Chapter 8 Data Portals Overview
The next few chapters describe some data portals you can use to get data for analysis. In a CODAP data portal, you can pick what attributes you get, which cases you will choose from, and/or haw many cases you will download.
We use these portals because some datasets are so huge that it’s impractical to work on all the data at once. The BART data portal, for example, has over 40 million cases. The portals also help you get clean, pre-organized data, so that you can get to the data analysis more quickly.8
Making these choices is also a data move in itself: it’s filtering in advance.
These two portals—used in the assignments and the project in the lessons—supply you with data about individuals from the United States Census and the American Community Survey (ACS, also part of the Census).
This portal is a window into public transit in the San Francisco Bay Area. You get ridership numbers for every hour beween every pair of stations—for four years, from 2015 to 2018 as of this writing.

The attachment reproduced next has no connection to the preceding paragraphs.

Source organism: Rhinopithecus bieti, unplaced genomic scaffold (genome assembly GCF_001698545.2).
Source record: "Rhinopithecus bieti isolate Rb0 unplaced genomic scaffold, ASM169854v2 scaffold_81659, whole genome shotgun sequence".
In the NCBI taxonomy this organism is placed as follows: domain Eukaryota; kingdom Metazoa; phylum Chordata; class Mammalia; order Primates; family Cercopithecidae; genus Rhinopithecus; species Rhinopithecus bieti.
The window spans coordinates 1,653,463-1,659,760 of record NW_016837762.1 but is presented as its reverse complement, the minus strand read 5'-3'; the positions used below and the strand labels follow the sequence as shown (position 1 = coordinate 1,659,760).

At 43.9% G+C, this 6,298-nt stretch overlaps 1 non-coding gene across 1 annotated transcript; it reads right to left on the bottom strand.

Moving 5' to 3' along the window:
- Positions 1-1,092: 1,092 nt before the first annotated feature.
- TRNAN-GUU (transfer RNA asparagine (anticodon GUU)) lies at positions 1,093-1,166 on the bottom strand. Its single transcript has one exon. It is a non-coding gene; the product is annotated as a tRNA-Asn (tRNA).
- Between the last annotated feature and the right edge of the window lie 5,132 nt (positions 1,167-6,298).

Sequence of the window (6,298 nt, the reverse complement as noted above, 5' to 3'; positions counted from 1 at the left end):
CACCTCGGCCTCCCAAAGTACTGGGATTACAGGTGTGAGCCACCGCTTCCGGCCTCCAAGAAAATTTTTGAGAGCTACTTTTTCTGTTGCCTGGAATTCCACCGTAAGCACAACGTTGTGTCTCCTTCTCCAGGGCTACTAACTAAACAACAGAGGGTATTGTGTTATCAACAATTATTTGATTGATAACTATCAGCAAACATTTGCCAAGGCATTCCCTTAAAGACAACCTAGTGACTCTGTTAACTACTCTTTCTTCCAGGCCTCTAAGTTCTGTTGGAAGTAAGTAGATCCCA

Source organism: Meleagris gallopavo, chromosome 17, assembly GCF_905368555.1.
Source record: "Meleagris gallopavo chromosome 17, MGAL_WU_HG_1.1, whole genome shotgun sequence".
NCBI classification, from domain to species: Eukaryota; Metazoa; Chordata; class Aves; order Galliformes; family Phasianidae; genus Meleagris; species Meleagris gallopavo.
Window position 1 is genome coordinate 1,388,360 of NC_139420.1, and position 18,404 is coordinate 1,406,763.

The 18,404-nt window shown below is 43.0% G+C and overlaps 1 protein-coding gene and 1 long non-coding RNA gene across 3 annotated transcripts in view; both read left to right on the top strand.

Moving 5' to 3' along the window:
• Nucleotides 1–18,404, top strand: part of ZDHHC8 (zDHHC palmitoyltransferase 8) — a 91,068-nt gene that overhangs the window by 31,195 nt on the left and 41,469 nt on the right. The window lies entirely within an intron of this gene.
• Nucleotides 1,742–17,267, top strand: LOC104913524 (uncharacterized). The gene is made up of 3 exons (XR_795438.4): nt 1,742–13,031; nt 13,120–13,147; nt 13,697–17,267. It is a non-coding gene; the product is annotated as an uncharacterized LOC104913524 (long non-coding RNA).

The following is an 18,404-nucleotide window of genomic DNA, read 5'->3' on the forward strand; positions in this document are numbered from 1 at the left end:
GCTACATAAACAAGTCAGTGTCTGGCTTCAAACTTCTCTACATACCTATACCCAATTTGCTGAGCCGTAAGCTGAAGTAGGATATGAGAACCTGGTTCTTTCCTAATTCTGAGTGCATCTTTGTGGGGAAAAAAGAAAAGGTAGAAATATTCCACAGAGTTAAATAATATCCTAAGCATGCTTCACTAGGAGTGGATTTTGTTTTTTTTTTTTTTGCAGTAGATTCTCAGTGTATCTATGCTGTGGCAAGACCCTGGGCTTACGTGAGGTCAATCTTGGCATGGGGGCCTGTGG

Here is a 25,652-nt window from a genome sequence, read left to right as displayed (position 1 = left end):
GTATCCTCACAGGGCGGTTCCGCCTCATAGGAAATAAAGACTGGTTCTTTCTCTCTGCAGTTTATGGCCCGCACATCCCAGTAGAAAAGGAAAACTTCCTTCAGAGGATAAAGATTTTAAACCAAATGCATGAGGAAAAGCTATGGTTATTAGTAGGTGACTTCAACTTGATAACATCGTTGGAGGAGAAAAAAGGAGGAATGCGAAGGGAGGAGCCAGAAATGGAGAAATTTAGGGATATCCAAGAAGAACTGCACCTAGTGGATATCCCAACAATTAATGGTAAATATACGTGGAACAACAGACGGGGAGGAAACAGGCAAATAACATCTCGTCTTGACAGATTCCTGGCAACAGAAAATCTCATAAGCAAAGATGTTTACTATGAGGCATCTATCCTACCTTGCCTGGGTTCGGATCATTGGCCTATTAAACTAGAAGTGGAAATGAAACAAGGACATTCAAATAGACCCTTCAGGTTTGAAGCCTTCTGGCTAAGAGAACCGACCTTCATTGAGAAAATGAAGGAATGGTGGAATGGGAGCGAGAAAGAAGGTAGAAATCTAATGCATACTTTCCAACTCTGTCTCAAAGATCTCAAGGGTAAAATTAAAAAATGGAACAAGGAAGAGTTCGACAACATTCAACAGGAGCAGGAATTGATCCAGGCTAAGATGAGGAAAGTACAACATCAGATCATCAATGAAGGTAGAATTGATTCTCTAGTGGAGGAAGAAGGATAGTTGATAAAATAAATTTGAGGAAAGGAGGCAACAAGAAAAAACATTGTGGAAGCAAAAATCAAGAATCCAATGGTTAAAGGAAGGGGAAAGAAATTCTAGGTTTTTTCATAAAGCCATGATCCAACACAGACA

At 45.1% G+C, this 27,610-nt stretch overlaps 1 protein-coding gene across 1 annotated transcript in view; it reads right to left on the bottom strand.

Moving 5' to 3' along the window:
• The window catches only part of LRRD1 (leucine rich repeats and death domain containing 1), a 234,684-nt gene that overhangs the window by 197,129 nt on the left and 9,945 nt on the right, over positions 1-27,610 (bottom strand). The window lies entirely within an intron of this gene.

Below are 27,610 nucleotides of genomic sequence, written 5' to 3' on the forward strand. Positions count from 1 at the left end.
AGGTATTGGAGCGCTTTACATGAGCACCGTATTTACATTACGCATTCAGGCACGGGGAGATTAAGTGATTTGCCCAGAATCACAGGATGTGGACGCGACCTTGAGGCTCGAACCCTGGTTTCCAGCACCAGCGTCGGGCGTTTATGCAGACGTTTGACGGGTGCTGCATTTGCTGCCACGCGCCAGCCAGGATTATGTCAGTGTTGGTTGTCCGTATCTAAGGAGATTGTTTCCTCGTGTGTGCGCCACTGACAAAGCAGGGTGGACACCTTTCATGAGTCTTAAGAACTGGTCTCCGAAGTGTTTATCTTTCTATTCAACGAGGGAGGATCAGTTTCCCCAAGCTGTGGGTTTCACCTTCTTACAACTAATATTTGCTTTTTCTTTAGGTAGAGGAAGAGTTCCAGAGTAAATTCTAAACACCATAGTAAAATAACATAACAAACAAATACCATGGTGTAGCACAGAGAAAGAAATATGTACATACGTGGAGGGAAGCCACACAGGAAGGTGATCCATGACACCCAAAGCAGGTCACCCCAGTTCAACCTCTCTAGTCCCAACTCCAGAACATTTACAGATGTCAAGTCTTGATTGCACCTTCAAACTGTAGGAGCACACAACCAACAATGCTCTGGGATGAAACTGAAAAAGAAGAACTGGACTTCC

Can you see the commute in this graph?
This chapter describes two related portals that get you data direct from the National Oceanic and Atmospheric Administration (NOAA).
You pick weather stations and retrieve, for example, temperatures or precipitation. You can get daily or monthly values.
Remember the data where we got the heights of 800 5- to 19-year-olds? It came from this portal. With the portal, you can change how many people you get, and what information you retrieve.
Does it really include data about having sex? You bet:
In real, professional data science, getting the data in shape for an analysis is often most of the work. There is still plenty for you to do here in organizing your data; making the portals is part of a reasonable balance for learners.↩